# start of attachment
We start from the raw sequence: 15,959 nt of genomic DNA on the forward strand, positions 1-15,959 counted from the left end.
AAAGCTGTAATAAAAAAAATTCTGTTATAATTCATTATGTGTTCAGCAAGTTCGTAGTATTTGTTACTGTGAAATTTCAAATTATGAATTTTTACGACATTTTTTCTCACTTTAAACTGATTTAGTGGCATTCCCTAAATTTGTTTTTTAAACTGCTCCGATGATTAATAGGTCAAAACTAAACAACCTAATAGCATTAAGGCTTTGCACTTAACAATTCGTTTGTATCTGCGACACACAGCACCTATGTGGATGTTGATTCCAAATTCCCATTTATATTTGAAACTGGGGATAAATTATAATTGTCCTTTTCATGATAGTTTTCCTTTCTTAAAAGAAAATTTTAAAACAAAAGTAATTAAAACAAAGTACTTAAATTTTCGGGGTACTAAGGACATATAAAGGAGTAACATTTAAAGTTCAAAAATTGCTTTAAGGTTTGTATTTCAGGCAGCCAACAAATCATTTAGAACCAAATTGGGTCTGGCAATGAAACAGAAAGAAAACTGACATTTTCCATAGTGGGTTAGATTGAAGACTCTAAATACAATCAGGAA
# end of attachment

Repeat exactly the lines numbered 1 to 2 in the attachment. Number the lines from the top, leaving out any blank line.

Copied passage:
We start from the raw sequence: 15,959 nt of genomic DNA on the forward strand, positions 1-15,959 counted from the left end.
AAAGCTGTAATAAAAAAAATTCTGTTATAATTCATTATGTGTTCAGCAAGTTCGTAGTATTTGTTACTGTGAAATTTCAAATTATGAATTTTTACGACATTTTTTCTCACTTTAAACTGATTTAGTGGCATTCCCTAAATTTGTTTTTTAAACTGCTCCGATGATTAATAGGTCAAAACTAAACAACCTAATAGCATTAAGGCTTTGCACTTAACAATTCGTTTGTATCTGCGACACACAGCACCTATGTGGATGTTGATTCCAAATTCCCATTTATATTTGAAACTGGGGATAAATTATAATTGTCCTTTTCATGATAGTTTTCCTTTCTTAAAAGAAAATTTTAAAACAAAAGTAATTAAAACAAAGTACTTAAATTTTCGGGGTACTAAGGACATATAAAGGAGTAACATTTAAAGTTCAAAAATTGCTTTAAGGTTTGTATTTCAGGCAGCCAACAAATCATTTAGAACCAAATTGGGTCTGGCAATGAAACAGAAAGAAAACTGACATTTTCCATAGTGGGTTAGATTGAAGACTCTAAATACAATCAGGAA